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Those are just a few ways of incorporating memes in lessons.The thing that is so good about memes is that it’s something new and if you want to show you know what today’s youth is all about you only have to learn how to meme. Of course not everybody takes this meme generation serious, which is understandable, considering not every understands it, it all depends on if you want to be up-to-date. I just want to point out that because of the increasing usage of technology in classrooms, at home, in the bus and wherenot, memes have had a chance to become so big because you can communicate with people all over the world. Which in turn leads to a bigger need to understand and use the English language successfully which leads to a greater responsibility for English teachers!

But remember the meme culture actually is a thing and it has certain manners that need to be kept in mind. For example you always post a picture of a potato at the bottom of long posts.i - kopie - kopie


Duolanguages with Duolingo

Another great app/website I use is Duolingo. It’s a language learning program which works really well. You start off on a very low level and expand your language knowledge. Something that really makes it worth your while is the sheer amount of different languages. Most courses revolve around a single language but Duolingo is so big there is a very long list to choose from. Another thing that makes it great to use in class is that it’s free and you can use it anywhere as long as you have an account. Which you need anyway to save your progress.

I have helped some pupils out during my last internship that were struggling to keep up with the rest of the class. With both of them I started a Duolingo account and we kept at it during my internship. At the start we needed some time to figure out how Duolingo works but once we knew it all started going very fast! You start off with basic sentences, words and grammar structures. I have noticed it’s the same for every language. You do different exercises which let you see, hear and type words. When you have mastered them you go up a level. This keeps repeating itself whilst the difficulty of the levels slowly goes up. But because you are so intensely repeating the words you are actually ready for the next steps.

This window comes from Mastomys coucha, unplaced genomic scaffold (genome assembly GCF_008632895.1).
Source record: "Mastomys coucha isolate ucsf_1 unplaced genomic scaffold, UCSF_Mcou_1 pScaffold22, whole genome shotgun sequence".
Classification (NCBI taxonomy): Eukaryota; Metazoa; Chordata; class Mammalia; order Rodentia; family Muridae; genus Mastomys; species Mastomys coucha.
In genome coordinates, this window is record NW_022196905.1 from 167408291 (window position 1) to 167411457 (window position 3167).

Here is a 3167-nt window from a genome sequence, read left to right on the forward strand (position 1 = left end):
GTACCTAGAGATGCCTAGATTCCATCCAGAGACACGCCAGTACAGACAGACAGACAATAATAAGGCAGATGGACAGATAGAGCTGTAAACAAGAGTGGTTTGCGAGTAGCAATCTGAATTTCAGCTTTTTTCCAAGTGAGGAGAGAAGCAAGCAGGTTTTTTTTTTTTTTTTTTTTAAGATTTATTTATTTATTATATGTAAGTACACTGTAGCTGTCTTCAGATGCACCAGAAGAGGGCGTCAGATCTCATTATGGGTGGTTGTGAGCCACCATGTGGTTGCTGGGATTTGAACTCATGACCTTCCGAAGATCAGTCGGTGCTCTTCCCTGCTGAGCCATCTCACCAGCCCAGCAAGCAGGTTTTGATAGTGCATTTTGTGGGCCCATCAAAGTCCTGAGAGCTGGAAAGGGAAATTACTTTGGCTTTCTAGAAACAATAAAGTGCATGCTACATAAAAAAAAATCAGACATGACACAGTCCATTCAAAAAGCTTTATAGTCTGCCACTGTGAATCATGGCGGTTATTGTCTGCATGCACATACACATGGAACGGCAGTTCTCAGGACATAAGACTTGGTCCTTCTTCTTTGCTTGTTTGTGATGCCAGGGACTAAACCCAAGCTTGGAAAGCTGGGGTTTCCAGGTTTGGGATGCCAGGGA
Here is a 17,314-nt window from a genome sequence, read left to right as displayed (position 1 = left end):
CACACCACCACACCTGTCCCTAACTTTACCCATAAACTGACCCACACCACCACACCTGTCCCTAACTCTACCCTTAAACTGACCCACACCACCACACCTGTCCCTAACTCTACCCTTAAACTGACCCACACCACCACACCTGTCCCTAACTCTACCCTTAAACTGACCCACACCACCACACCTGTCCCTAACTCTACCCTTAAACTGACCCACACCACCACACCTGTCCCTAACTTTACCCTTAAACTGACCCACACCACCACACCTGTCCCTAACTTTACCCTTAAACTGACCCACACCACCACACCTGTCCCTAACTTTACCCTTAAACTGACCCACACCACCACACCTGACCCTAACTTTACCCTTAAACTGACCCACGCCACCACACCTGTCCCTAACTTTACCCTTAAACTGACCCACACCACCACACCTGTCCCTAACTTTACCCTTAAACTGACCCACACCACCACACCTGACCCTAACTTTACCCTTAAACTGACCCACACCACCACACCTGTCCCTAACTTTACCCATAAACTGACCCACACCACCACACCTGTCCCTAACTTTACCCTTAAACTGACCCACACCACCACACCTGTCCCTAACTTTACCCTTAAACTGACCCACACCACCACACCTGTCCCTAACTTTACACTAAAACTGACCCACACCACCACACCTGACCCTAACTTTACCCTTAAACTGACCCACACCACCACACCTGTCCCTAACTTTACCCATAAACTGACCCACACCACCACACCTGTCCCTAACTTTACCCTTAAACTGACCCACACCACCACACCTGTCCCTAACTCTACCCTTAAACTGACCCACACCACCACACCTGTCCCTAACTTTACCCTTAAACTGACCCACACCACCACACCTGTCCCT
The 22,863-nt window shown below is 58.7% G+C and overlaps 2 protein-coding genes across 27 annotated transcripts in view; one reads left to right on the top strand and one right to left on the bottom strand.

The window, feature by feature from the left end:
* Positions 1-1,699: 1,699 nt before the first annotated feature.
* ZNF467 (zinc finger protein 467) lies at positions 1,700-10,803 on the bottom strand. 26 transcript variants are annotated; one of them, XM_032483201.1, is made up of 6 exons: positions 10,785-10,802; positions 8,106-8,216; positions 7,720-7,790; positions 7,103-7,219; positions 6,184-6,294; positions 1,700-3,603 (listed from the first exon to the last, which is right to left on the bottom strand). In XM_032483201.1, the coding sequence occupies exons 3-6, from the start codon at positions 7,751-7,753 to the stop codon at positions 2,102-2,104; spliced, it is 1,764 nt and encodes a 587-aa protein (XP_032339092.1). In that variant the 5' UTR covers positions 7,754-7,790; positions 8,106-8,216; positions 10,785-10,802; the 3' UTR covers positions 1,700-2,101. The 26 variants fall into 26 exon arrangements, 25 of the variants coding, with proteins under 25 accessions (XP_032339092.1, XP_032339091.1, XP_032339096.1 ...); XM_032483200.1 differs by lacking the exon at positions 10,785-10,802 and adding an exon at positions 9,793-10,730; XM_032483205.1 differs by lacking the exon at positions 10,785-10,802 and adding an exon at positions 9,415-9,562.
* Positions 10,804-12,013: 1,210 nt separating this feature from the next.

A few good features about the in-game system is that you have a certain amount of hearts. When you give too many wrong answers and by doing that losing all your hearts, you have to start over. This is something that a lot of pupils recognize in their own games and makes it just a tad more competitive. Another thing that’s incorporated is the flame like icon. It sort of makes me think of “being on fire” or in other words being on a spree. If you play/learn consecutive days in a row you gain bonusses!

Lately Duolingo has actually put serious effort into making their courses fit for use inside school. Many teachers use it in their classrooms on a daily basis! The great part about this is that pupils can actually work anywhere, as long as they have Wi-fi!

The thing that really draws me in is how happy and colourful everything looks. Most people think about boring, dull repeating of the same stuff over and over when you ask them what they think of when you say “language learning” but Duolingo shows this is not at all the case!

Stay focused!

With the Forest: Stay focused app. I installed this app a few months ago, messed around with it for about an hour, which resulted in a wilted forest, and I got so sad over it I didn’t touch it for the next few months. However I had another look at it and I actually find it a very useful app! The app is all about leaving your phone alone. Which sounds a bit contradictory with it being an app but it’s very effective if you need to finish projects or you simply want to stop yourself from checking on your missed notifications every other minute.
I myself don’t struggle with being addicted to my phone, I sometimes forget to keep it close in case of an emergency but there are plenty of moments during the day I wish people wouldn’t be on their phones. Just think about getting on the bus or a train and people bumping into you or taking up extra spaces and not realizing it simply because they’re … on … their … phones.

How many times do their parents have to tell them to get off their phone? But wait! Sometimes the parents are the ones actually being glued to their phones.